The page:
Black-bellied Starling

Notopholia corusca

(previously Lamprotornis corruscus)

The smallest of the five “glossy” starlings occurring in South Africa, with a weight of around 50g and a length of 18cm, the Black-bellied Starling is also the most melodious of the family and capable of mimicking the calls of quite a number of other bird species.

Black-bellied Starlings feed mainly on a wide variety of fruit, supplementing their diet with the occasional snail, insect or spider. They drink and bathe regularly and may congregate in large flocks, at times numbering more than a hundred, during the non-breeding season but are found in monogamous, solitary pairs during the breeding season. They nest in holes in trees during the summer months, with the female being solely responsible for incubating the clutch of 2-4 eggs, though the male does do his fair share when it comes to the feeding of the hatchlings.

Its distribution being reflective of its preference for dense, high-rainfall coastal and riverine forest habitats, the Black-bellied Starling occurs along our eastern coastline, from the Garden Route through to the border with Mozambique, extending marginally into the extreme south-east corner of Mpumalanga. Beyond our borders its distribution extends along Africa’s Indian Ocean coast as far north as Somalia. Throughout this range it is very rarely found more than 100km inland. The IUCN lists the Black-bellied Starling as being of least concern.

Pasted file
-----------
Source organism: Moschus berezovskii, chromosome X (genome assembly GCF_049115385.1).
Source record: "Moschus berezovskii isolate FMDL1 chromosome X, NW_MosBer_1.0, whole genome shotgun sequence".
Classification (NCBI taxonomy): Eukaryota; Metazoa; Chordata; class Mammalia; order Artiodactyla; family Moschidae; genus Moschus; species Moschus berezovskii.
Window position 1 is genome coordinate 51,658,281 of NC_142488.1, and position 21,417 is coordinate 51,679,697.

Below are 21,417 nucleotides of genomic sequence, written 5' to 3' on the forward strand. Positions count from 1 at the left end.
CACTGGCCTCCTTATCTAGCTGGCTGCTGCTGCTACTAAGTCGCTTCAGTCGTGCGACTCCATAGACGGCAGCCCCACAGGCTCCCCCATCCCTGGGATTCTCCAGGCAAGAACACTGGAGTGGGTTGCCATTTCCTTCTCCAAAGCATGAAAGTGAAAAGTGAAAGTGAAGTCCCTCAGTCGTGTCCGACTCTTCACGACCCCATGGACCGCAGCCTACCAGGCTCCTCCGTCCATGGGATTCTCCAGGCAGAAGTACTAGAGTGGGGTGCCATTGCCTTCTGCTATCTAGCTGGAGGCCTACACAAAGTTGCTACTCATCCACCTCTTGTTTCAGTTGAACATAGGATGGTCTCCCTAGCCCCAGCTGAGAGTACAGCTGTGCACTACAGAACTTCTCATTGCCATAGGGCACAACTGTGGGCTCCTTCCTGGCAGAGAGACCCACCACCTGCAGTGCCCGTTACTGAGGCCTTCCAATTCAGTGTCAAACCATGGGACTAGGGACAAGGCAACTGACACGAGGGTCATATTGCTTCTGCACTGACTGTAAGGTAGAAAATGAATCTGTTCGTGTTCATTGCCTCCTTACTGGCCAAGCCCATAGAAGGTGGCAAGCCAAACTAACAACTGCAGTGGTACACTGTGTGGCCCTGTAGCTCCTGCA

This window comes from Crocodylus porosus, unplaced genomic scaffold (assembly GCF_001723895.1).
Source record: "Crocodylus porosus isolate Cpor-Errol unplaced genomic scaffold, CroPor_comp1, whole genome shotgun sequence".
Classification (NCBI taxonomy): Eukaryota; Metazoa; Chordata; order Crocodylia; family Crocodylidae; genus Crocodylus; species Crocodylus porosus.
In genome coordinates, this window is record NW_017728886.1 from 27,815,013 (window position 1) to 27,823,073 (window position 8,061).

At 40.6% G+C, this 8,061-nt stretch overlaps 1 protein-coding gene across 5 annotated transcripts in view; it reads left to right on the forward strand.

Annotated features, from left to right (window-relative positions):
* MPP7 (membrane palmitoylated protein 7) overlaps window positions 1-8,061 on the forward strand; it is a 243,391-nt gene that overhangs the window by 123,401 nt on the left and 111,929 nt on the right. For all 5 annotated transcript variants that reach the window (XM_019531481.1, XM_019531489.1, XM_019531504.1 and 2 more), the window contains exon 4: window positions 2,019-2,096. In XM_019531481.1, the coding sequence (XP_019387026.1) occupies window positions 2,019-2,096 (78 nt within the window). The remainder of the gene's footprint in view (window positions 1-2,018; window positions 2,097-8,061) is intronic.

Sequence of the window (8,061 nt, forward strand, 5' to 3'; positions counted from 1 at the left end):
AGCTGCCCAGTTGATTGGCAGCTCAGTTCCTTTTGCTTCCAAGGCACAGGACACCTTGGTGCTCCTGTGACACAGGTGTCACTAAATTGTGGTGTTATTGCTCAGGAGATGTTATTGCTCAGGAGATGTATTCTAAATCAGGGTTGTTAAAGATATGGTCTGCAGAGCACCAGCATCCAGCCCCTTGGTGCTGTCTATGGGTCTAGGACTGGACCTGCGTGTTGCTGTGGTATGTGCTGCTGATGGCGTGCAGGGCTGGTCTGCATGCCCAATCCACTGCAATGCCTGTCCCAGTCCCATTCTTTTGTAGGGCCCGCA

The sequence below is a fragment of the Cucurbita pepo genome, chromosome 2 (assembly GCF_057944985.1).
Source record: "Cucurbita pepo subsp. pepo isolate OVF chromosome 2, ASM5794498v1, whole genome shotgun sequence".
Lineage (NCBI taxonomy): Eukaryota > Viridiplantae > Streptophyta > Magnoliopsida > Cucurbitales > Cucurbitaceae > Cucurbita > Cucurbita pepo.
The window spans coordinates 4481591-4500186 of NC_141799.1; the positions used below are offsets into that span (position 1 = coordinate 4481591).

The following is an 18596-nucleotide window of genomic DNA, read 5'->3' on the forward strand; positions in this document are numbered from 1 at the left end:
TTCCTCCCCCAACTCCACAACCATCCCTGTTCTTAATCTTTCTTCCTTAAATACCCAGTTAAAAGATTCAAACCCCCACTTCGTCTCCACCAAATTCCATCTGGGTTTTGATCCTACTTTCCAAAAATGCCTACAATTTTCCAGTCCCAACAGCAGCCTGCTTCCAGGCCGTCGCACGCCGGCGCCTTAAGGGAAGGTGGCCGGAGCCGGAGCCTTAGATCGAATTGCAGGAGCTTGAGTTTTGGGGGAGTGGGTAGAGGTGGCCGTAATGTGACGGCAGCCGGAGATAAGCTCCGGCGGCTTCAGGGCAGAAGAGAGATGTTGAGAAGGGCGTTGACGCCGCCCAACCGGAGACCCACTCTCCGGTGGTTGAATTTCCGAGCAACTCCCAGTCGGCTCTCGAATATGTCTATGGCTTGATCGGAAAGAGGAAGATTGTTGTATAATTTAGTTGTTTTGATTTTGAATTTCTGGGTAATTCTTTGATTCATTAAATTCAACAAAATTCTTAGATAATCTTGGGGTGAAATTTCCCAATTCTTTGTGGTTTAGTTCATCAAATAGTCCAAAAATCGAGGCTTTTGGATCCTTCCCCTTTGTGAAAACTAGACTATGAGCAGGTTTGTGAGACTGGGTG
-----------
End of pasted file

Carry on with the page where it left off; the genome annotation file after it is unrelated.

19 thoughts on “Black-bellied Starling

  1. naturebackin

    They are very handsome as your photos show. Sometimes it can be quite difficult to distinguish between the different species of glossy starlings where they occur in overlapping regions, so its nice to see a selection of lovely photos of the black-bellied starling.

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  2. anne leueen

    Interesting to see this starling. Here we have grackles that have similar shiny feathers and iridescent colors. They are bigger than your starling and have the same sort distinctive yellow eyes. But they do not have a melodious song!

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    1. de Wets Wild Post author

      Thank you very much for the interesting comparison, Anne! I’ve gone to read up about the grackles and seems, despite their strong resemblance that they’re not related to our starlings at all – making the similarity even more interesting!

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